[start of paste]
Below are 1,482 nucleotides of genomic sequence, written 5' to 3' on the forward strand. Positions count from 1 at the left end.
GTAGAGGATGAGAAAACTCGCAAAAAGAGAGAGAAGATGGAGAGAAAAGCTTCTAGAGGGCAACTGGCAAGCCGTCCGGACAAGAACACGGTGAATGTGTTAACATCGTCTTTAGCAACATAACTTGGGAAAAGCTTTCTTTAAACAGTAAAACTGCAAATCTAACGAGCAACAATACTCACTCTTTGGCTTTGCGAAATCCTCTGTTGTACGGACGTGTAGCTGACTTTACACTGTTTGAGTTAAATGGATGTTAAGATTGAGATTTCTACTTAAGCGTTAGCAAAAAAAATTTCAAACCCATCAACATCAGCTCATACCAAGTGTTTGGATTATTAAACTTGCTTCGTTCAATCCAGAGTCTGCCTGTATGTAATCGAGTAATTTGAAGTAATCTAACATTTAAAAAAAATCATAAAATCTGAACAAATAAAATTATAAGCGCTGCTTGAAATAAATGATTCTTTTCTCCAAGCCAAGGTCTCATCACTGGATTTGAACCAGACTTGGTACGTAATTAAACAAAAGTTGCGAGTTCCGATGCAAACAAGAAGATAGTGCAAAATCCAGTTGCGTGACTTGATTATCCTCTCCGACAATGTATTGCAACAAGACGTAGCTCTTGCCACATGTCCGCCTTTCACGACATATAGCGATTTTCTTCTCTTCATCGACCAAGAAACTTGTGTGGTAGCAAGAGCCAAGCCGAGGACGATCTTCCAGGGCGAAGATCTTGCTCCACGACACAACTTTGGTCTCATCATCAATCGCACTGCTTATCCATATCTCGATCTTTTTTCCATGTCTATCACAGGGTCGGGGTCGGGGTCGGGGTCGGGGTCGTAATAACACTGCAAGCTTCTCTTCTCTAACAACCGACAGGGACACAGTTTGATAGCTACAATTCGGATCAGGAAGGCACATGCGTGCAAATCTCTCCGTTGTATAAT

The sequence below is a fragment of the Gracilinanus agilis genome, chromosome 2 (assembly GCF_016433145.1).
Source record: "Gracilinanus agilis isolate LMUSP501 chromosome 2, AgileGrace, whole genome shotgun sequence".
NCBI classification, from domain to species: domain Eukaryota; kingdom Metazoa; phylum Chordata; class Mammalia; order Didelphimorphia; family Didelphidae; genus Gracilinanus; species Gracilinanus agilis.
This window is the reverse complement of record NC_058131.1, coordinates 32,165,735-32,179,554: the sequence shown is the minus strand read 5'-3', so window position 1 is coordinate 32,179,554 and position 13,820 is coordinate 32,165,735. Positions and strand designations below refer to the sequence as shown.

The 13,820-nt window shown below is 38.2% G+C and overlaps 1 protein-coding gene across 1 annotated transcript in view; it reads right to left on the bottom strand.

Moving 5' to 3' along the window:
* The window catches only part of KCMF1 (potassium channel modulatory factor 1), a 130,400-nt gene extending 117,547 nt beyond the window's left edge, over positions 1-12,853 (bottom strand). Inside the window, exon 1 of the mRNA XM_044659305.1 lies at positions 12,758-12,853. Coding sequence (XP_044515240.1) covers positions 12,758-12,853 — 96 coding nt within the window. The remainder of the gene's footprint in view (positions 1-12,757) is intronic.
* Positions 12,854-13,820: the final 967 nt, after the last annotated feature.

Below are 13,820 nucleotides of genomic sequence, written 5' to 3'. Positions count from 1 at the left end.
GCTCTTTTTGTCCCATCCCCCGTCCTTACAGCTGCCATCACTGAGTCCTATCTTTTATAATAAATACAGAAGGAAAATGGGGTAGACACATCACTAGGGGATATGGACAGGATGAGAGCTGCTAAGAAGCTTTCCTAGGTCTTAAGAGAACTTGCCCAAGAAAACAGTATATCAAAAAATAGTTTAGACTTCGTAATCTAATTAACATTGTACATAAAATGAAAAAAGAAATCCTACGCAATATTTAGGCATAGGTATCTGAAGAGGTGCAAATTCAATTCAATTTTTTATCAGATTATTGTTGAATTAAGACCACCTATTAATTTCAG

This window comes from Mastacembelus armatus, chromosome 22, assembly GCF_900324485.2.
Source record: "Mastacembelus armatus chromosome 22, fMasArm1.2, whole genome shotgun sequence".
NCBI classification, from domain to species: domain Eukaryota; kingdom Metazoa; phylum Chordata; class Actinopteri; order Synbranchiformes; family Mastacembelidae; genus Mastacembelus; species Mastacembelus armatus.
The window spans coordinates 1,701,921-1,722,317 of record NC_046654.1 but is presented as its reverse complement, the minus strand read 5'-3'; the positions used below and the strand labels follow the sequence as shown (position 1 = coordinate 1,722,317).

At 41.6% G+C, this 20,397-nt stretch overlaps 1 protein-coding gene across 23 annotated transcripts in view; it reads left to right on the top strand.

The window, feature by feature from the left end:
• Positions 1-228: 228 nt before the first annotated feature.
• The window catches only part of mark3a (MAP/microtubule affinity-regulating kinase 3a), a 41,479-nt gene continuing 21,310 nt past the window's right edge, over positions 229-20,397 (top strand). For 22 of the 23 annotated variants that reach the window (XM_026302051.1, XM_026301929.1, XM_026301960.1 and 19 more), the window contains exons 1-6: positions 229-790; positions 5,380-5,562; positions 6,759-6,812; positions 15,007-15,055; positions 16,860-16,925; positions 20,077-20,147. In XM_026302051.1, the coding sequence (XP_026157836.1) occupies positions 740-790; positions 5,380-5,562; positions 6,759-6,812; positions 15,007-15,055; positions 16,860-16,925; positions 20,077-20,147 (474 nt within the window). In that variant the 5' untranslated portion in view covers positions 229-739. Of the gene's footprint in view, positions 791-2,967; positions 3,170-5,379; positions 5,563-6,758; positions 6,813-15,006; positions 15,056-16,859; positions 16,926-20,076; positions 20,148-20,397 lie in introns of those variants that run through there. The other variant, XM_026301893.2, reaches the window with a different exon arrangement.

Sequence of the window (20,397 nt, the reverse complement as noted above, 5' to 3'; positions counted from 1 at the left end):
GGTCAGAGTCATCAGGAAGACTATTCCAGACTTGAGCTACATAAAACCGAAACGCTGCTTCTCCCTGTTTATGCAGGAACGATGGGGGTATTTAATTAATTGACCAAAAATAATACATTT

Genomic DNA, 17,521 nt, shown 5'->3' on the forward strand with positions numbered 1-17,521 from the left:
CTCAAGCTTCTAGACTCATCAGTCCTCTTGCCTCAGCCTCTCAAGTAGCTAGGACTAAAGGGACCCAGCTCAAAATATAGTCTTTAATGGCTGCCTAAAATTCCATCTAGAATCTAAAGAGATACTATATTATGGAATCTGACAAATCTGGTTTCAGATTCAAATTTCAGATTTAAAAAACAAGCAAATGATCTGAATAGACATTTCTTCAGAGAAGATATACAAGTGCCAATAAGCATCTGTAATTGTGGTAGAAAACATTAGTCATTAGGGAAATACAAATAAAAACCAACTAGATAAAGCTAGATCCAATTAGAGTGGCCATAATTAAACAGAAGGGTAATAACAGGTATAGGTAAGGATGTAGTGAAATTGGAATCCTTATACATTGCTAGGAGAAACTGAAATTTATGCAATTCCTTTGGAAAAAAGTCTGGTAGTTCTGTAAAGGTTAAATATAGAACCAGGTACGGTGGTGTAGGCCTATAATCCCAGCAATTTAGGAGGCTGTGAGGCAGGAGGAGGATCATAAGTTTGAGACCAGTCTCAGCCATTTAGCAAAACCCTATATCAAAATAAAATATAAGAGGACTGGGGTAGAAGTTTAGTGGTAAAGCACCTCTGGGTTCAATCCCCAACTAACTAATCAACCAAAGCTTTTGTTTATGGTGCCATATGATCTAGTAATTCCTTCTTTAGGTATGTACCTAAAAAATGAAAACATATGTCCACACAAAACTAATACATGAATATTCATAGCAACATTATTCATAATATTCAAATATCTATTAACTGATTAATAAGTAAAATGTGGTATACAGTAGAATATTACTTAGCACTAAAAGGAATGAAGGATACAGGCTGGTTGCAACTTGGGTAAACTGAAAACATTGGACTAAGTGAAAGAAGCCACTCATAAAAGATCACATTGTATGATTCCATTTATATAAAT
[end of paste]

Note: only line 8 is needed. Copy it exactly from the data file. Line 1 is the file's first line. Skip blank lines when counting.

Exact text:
Moving 5' to 3' along the window: